Thursday, September 18, 2014

I'll Take the Bat

I saw this grammatical monstrosity on Facebook the other day in the form of a badly made meme:

“It takes a strong man to accept somebody else’s children and step up to the plate another man left on the table.”

There are so many things wrong with this sentiment, for one, the idioms are totally mixed up.  I hope whoever wrote it was joking, but I haven’t seen it used in a joking way.  Dudes, stepping up to the plate is a baseball analogy.  It’s not about eating your dinner.  Any idiot can eat what’s on their plate.  (Your mom probably cooked it for you anyway.)   If you want to portray yourself as a strong man, being able to form a coherent sentence is a good place to start.

Secondly, it’s not a heroic act for a man to be involved in raising a child, let's stop pretending that it is.  Raising a child can be pretty damn rewarding with all the no strings attached love children readily give to those that care for them.  Yes, there are people who cannot handle it, but I think most of those people have some other things wrong with them or their circumstances if they completely abandon their children or can’t possibly love a child who didn’t originate from their own reproductive system.  Anyway, the whole thing has a disturbing victim/savior flavor to it that isn’t particularly healthy.  Dammit...I lost count of my points while I was ranting.  Where was I?  Um, seventhly(?), I can raise my own damn kids, thank you very much.  I’ll elaborate on that last point later.

Also, let’s not forget that most children of single moms have fathers out there somewhere.  Many of them are around at least every other week or on weekends.  Just because the relationship with mom did not work out does not mean that the child’s relationship with dad is null and void.  That dad might not be the perfect dad, but the child still needs to come to grips with whatever their relationship with their father may be.  You are not a replacement for dad.   You are step-dad, or mom’s boyfriend, or Bob.  You can just be Bob.  Be the best Bob you can be.

This brings me around to how pissed off I get when I see a single mom try desperately to find a replacement for dad because she feels her family is no longer complete after a divorce or break up.  I think that broken feeling may be a pretty natural feeling right after the break up, but it still makes me irrationally angry.  Ladies, I promise that feeling won’t last forever.  Adding another person to the family does not immediately fix everything anyway.  Your feelings need to be dealt with separately, and the solution is not immediately throwing Bob into the mix.

Here’s the biggest secret I’ve learned after being a single mom for a decade, your family can be complete with just one adult in the main residence.  You can be a complete role model for your children all on your own.  Having one healthy, functional caretaker is better than having two in a dysfunctional relationship.  Being a complete person and a complete role model is a great place to start teaching your kids to be whole people who do not need another half to thrive.  It’s a nice side effect of having to pull off parenting on your own.  I think this is an especially important concept to get across to our girls…you do not need a Prince Charming to save you.  Be your own Princess Charming, although you don’t have to be charming about it, just go kick some ass.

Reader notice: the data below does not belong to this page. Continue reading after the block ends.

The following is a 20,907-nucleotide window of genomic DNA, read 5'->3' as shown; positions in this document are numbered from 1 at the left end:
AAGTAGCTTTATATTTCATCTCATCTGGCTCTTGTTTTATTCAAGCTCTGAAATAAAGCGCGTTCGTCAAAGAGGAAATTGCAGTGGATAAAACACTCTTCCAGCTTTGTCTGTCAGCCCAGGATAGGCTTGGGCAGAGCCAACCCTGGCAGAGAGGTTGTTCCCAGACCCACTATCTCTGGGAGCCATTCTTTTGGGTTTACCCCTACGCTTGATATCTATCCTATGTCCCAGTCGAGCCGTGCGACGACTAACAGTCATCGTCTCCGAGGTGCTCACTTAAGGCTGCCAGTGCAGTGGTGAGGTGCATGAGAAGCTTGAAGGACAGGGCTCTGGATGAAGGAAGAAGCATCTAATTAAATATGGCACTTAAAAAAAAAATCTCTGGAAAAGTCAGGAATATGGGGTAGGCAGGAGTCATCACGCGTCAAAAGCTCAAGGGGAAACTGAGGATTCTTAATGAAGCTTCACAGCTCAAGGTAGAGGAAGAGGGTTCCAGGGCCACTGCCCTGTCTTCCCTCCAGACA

When I was growing up my parents both had their individual strengths.  My dad worked long hours so my mom could stay home.  I saw my dad go off to work every day whether he was happy about it or not.  The man drove over an hour each way to work so we could live in a nice town with good schools.  That instilled a work ethic in me that lasted through adulthood.  It also instilled a responsibility to provide a good home for my children whether I like my livelihood or not (and no matter how far I have to drive).  This is also the entire reason I laugh at people when they tell me to chuck my career and follow my dreams.  Grow up and spout your nonsense elsewhere you silly ninnies, I have children to feed and educate.  But I digress…

My dad was also great at helping us with sports and music.  I coach my kids’ sports teams and help them with their instruments because I learned those things from my father.  I also talk to them about the importance of making a living for yourself…and lo and behold!  I don’t even have a penis!  I can still do all of those things!  It’s a weird concept, I know, but get used to it kids, the look of the modern family is changing and it is here to stay.  Speaking of modern family, just watch Modern Family for a bunch of hilarious but effective examples if you need further education on the subject.

Some people have separated, single parents, some lose a parent at a young age, some have adoptive parents, some have two moms, and some have two dads.  That doesn’t mean the family unit is forever damaged.  When the adults in charge of raising children put a lot of love and effort into raising those children things tend to turn out just fine.  (By the way, if you didn’t know this already, plenty of people with a mom and a dad in the same household had horribly dysfunctional upbringings.)  The most important thing my dad taught me was that I can do anything, and do it well, if I put enough effort, practice, and research into it.  I am here to tell you that you can do it too, and you don’t need to set another plate at the table.

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